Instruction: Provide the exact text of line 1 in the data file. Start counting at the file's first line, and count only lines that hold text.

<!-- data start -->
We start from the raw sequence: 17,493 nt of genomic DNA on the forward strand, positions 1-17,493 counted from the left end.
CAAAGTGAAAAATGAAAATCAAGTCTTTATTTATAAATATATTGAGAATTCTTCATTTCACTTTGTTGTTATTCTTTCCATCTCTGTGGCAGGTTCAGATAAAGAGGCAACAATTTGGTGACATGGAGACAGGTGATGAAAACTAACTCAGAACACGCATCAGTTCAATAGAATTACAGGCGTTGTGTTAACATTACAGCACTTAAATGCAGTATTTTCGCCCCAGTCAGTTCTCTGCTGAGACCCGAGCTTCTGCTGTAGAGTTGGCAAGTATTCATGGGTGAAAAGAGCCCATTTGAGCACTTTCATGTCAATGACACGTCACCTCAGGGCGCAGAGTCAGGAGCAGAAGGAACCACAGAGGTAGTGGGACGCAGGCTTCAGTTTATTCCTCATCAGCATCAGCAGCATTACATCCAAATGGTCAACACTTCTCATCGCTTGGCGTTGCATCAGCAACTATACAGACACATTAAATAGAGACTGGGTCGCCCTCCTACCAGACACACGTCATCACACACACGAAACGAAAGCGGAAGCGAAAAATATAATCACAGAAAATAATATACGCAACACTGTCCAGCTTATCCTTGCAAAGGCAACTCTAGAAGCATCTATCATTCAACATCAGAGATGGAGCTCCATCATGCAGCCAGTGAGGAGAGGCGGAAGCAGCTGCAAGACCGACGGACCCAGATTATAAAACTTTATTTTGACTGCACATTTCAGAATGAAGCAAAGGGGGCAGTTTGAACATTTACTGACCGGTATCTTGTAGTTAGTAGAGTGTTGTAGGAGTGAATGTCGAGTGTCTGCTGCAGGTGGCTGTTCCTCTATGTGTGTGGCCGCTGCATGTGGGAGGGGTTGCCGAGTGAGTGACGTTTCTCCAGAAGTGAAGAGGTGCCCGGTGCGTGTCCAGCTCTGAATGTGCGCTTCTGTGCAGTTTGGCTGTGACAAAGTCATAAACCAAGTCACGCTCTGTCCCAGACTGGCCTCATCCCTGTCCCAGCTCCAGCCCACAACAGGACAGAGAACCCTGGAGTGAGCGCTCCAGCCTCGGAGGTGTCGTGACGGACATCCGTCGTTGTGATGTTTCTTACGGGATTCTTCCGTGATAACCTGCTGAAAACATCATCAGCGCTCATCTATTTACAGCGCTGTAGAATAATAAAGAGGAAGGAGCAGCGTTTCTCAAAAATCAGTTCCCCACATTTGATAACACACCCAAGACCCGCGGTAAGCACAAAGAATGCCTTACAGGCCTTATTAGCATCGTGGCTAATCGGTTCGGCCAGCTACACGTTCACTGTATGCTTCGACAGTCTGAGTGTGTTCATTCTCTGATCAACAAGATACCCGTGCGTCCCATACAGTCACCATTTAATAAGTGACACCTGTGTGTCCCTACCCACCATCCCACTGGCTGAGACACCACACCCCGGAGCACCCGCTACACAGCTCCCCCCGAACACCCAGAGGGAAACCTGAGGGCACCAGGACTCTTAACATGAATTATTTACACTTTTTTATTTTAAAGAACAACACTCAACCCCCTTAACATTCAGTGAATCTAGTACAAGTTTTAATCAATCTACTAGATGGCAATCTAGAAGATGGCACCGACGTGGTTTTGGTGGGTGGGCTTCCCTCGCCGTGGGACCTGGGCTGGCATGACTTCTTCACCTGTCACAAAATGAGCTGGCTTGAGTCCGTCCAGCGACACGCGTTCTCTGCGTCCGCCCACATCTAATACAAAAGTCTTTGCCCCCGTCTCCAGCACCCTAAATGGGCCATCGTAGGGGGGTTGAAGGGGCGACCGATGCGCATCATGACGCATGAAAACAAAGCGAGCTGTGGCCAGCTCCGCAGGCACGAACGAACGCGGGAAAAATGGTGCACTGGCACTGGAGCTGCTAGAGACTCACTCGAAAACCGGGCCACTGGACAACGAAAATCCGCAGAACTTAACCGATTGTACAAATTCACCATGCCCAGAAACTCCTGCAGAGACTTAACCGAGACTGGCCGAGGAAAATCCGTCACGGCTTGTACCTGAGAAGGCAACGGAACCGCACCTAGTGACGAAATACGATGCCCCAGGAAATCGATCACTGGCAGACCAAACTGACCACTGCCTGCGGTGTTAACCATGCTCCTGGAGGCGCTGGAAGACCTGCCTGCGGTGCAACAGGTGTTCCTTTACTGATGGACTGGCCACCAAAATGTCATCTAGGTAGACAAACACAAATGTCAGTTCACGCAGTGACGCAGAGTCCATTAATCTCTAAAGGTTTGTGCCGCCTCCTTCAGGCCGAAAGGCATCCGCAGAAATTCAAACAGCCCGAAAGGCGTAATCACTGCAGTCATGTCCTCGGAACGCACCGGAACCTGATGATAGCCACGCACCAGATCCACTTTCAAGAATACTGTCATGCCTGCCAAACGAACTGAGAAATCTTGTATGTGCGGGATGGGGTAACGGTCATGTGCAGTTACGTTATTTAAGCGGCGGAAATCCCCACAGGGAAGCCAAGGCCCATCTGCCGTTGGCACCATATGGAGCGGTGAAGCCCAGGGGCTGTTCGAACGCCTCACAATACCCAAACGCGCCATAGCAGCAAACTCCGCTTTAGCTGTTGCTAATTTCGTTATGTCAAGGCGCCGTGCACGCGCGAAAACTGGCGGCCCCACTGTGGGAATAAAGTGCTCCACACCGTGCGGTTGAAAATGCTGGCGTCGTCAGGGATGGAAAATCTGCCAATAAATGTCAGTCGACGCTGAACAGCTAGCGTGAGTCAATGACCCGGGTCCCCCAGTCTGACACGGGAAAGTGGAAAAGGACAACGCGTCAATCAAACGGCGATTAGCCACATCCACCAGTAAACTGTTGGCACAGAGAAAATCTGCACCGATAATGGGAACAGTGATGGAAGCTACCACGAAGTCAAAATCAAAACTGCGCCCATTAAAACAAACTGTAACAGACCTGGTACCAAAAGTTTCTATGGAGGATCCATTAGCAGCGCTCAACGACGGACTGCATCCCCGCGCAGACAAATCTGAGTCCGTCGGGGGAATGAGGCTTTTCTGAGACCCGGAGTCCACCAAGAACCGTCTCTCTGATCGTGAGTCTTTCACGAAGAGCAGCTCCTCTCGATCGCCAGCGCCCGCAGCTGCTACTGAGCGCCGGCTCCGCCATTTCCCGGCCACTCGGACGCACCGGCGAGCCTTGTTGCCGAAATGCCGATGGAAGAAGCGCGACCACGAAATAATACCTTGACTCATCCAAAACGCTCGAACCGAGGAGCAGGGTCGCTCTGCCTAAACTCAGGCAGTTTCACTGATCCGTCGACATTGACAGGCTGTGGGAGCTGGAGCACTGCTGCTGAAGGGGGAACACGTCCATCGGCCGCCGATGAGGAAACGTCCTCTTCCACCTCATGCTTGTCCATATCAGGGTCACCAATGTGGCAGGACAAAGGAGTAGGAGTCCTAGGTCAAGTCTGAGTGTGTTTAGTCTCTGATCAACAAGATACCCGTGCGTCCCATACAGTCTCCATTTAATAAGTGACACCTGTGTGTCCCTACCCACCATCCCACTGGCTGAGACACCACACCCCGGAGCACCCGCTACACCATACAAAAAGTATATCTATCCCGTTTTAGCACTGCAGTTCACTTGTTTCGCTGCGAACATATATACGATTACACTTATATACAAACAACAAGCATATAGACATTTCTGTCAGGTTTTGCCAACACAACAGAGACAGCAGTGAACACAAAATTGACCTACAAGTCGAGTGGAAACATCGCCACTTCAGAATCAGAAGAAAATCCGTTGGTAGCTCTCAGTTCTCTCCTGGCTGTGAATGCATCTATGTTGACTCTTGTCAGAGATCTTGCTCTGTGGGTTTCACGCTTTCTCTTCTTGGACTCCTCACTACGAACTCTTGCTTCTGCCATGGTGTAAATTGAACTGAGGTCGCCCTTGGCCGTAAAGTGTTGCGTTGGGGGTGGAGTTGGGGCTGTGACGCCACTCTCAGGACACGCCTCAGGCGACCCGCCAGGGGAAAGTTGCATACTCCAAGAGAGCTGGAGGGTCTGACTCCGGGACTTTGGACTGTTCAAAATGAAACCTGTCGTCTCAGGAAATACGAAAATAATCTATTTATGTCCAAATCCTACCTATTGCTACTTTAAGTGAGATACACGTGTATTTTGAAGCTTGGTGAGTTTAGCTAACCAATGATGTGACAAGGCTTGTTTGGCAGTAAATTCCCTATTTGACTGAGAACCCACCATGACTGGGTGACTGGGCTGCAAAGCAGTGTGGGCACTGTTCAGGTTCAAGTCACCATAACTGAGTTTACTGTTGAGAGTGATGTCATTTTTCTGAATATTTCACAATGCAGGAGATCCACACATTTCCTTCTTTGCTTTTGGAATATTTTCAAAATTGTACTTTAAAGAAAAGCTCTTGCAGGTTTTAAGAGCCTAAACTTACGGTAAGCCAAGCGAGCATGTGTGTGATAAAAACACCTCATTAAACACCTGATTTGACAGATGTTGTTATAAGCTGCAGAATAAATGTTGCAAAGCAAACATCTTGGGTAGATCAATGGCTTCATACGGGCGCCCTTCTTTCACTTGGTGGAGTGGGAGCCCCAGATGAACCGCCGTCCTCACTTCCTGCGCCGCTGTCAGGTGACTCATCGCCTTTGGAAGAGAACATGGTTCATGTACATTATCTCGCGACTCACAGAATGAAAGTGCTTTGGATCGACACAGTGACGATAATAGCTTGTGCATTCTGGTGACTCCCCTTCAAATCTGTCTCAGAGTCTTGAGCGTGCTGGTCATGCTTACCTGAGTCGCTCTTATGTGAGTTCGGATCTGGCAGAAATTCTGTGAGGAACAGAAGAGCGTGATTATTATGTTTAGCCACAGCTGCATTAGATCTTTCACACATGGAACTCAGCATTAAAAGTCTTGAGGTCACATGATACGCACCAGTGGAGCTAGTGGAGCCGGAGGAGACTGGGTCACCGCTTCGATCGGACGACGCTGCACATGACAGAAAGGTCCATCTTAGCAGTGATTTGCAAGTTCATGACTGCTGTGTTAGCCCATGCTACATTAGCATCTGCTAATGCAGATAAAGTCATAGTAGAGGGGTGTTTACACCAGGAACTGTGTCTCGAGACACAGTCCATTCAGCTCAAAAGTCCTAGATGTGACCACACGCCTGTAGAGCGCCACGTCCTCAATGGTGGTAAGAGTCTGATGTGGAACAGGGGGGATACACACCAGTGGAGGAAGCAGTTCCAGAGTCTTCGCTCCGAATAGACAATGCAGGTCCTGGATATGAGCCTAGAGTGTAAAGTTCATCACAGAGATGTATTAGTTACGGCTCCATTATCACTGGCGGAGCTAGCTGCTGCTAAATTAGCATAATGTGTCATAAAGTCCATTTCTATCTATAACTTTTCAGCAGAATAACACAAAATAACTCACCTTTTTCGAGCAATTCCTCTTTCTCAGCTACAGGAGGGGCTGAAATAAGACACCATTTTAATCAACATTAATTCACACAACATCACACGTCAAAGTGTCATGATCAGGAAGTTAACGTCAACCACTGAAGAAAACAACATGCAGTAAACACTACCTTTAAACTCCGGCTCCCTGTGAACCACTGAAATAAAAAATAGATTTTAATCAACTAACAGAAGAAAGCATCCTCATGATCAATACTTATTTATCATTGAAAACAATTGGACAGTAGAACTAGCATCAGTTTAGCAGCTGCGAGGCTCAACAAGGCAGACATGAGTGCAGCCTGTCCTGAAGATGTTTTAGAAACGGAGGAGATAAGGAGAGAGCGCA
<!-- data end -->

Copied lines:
We start from the raw sequence: 17,493 nt of genomic DNA on the forward strand, positions 1-17,493 counted from the left end.